Source of Funding: Research for this paper was supported by the National Institute of Aging (P01 AG032952).

Author Disclosures: The authors report no relationship or financial interest with any entity that would pose a conflict of interest with the subject matter of this article.

Authorship Information: Concept and design (ADS, RZ); acquisition of data (ADS); analysis and interpretation of data (ADS, RZ); drafting of the manuscript (ADS); critical revision of the manuscript for important intellectual content (ADS, RZ); administrative, technical, or logistic support (ADS).

Address correspondence to: Anna D. Sinaiko, PhD, Department of Health Policy and Management, Harvard T.H. Chan School of Public Health, 677 Huntington Ave, Rm 409, Boston, MA 02115. E-mail: asinaiko@hsph.harvard.edu.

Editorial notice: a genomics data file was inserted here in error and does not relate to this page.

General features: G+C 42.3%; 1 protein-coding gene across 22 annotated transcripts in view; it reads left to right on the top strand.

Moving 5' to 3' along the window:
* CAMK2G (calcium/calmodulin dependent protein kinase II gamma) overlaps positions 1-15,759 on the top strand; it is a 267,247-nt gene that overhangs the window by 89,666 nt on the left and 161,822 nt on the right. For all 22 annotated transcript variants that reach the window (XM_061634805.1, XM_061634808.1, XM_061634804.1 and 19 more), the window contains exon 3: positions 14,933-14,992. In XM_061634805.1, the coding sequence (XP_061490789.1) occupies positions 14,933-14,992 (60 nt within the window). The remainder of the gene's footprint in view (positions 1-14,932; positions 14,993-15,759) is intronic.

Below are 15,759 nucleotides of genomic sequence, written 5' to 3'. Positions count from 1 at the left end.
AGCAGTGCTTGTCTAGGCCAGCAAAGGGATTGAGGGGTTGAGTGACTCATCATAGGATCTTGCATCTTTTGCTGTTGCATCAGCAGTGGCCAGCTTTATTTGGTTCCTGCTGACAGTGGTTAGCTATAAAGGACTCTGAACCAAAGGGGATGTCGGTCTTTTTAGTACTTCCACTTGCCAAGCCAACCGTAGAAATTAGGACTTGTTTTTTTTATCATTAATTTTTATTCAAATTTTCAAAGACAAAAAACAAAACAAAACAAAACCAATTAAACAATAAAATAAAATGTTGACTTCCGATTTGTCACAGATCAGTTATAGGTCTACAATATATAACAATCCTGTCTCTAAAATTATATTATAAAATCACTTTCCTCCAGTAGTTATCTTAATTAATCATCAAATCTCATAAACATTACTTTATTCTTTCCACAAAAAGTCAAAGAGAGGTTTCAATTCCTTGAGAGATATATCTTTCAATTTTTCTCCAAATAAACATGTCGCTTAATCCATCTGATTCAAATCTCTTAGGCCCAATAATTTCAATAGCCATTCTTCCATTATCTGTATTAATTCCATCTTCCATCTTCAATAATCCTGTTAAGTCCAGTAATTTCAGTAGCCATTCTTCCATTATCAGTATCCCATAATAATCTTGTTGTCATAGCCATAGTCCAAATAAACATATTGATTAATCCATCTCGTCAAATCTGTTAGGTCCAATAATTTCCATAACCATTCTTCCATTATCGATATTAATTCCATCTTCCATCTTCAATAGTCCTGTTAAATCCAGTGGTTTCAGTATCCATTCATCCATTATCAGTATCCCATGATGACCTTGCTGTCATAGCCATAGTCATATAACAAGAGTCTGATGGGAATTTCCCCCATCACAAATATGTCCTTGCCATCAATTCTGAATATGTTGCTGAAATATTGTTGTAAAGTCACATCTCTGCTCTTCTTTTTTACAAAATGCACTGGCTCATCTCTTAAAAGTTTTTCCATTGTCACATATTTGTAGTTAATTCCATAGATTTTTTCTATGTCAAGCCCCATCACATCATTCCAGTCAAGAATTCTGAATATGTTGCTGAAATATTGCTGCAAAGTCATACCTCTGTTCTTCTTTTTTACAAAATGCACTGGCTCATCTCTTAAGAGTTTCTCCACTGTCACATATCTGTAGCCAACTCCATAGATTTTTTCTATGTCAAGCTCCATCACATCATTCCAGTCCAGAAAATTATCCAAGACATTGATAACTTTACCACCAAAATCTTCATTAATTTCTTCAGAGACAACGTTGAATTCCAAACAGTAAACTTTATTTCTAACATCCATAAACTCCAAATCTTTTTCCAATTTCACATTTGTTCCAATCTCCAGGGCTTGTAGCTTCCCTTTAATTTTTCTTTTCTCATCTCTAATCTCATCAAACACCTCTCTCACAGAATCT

1. Kaiser Family Foundation. The role of Medicare Advantage. JAMA. 2014;312(10):990. doi:10.1001/jama.2014.10090. http://jama.jamanetwork.com/article.aspx?articleid=1902237. Accessed October 2015.

2. Sinaiko AD, Zeckhauser R. Selection effects versus default power: the choices of terminated Medicare Advantage clients [unpublished working paper]. Harvard University; 2014.

3. Report to the Congress: Medicare payment policy. MedPAC website. http://medpac.gov/documents/reports/mar14_entirereport.pdf. Published March 2014. Accessed August 19, 2014.

4. Newhouse JP, McGuire TG. How successful is Medicare Advantage? Milbank Q. 2014;92(2):351-394.

5. Sinaiko AD, Afendulis CC, Frank RG. Enrollment in Medicare Advantage plans in Miami-Dade County: evidence of status quo bias. Inquiry. 2013;50(3):202-215.

6. Abaluck J, Gruber J. Choice inconsistencies among the elderly: evidence from plan choice in the Medicare Part D program. Am Econ Rev. 2011;101(4):1180-1210.